In order to help you to do the best you possibly can in the course as far as being a coach is concerned, below you will find a few data that will assist you:
(a) Have for your goal when you are coaching that the student is going to get the training drill correct; be purposeful in working toward obtaining this goal. Whenever you correct the student as a coach just don’t do it with no reason, with no purpose. Have the purpose in mind for the student to get a better understanding of the training drill and to do it to the best of his ability.
(a) Be realistic in your coaching. When you give an origination to a student really make it an origination, not just something that the sheet said you should say; so that it is as if the student was having to handle it exactly as you say under real conditions and circumstances. This does not mean, however, that you really feel the things that you are giving the student, such as saying to him, „My leg hurts.” This does not mean that your leg should hurt, but you should say it in such a manner as to convey to the student that your leg hurts. Another thing about this is do not use any experiences from your past to coach with. Be inventive in present time.
(a) Behind all your coaching should be your intention that by the end of the session your student will be aware that he is doing better at the end of it than he did at the beginning. The student must have a feeling that he has accomplished something in the training step, no matter how small it is. It is your intention and always should be while coaching that the student you are coaching be a more able person and have a greater understanding of that on which he is being coached.
(a) For example: Using TR 4, if the student arrives at the goal set up for TR 4 then check over, one at a time, the earlier TRs. Is he confronting you? Does he originate the question to you each time as his own and did he really intend for you to receive it? Are his acknowledgements ending the cycles of communication, etc. But only coach these things one at a time; never two or more at a time. Make sure that the student does each thing you coach him on correctly before going on to the next training step. The better a student gets at a particular drill or a particular part of a drill you should demand, as a coach, a higher standard of ability. This does not mean that you should be „never satisfied”. It does mean that a person can always get better and once you have reached a certain plateau of ability then work toward a new plateau.
As a coach you should always work in the direction of better and more precise coaching. Never allow yourself to do a sloppy job of coaching because you would be doing your student a disservice and we doubt that you would like the same disservice. If you are ever in doubt about the correctness of what he is doing or of what you are doing, then the best thing is to ask the supervisor. He will be very glad to assist you by referring you to the correct materials.
In coaching never give an opinion, as such, but always give your directions as a direct statement, rather than saying „I think” or „Well, maybe it might be this way,” etc.
As a coach you are primarily responsible for the session and the results that are obtained on the student. This does not mean, of course, that you are totally responsible but that you do have a responsibility toward the student and the session. Make sure you always run good control on the student and give him good directions.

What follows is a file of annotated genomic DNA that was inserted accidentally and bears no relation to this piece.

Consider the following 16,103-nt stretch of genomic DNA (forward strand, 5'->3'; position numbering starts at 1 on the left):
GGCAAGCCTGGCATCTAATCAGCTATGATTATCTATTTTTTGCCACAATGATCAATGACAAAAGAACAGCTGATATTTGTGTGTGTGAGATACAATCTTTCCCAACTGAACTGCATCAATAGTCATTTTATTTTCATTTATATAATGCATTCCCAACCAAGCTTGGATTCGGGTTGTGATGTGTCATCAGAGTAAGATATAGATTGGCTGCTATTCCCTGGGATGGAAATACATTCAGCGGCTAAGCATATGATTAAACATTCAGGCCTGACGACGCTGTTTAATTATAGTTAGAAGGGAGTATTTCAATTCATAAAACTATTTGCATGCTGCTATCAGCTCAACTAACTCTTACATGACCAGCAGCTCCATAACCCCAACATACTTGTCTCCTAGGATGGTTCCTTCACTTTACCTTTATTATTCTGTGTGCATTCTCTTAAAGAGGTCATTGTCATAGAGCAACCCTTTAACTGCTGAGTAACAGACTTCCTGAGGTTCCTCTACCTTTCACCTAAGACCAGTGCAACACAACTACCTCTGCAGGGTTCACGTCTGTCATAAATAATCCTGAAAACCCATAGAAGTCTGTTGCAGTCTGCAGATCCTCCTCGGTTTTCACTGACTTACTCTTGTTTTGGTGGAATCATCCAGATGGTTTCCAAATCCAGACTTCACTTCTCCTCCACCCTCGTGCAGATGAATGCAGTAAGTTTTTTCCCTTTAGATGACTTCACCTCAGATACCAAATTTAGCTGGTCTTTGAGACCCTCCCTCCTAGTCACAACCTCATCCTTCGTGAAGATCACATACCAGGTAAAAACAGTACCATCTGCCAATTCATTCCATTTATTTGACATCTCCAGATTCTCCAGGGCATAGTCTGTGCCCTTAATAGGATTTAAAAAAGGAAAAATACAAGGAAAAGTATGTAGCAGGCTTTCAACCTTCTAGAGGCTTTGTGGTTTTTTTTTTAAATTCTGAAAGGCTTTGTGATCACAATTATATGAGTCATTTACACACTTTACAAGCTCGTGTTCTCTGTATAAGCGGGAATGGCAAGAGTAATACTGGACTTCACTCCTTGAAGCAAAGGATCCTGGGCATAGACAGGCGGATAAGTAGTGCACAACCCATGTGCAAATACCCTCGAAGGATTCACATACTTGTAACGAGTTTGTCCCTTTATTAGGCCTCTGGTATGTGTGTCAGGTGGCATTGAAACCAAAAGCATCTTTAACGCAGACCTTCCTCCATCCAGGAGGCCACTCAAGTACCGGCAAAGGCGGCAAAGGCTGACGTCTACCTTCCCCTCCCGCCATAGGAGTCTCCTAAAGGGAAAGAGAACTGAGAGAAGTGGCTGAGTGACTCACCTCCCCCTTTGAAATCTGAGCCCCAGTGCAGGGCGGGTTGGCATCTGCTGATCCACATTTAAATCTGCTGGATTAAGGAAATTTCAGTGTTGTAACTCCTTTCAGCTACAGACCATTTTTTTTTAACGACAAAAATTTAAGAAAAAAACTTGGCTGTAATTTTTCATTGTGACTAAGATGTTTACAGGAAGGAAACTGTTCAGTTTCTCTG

Once in a while the student will start to rationalize and justify what he is doing if he is doing something wrong. He will give you reasons why and becauses. Talking about such things at great length does not accomplish very much. The only thing that does accomplish the goals of the TR and resolves any differences is doing the training drill. You will get further by doing it than by talking about it.
In the training drills the coach should coach with the material given under „Training Stress” and „Purpose” on the training sheet.
These training drills occasionally have a tendency to upset the student. There is a possibility that during a drill a student may become angry or extremely upset or experience some misemotion. Should this occur the coach must not „back off”. He should continue the training drill until he can do it without stress or duress and he feels „good about it”. So, don’t „back off” but push the student through whatever difficulty he may be having.
There is a small thing that most people forget to do and that is telling the student when he has gotten the drill right or he has done a good job on a particular step. Besides correcting wrongnesses there is also complimenting rightness.
You very definitely „flunk” the student for anything that amounts to „self-coaching”. The reason for this is that the student will tend to introvert and will look too much at how he is doing and what he is doing rather than just doing it.
As a coach keep your attention on the student and how he is doing and don’t become so interested in what you yourself are doing that you neglect the student and are unaware of his ability or inability to do the drill correctly. It is easy to become „interesting” to a student; to make him laugh and act up a bit. But your main job as a coach is to see how good he can get in each training drill and that is what you should have your attention on; that, and how well he is doing.
To a large degree the progress of the student is determined by the standard of coaching. Being a good coach produces auditors who will in turn produce good results on their preclears. Good results produce better people.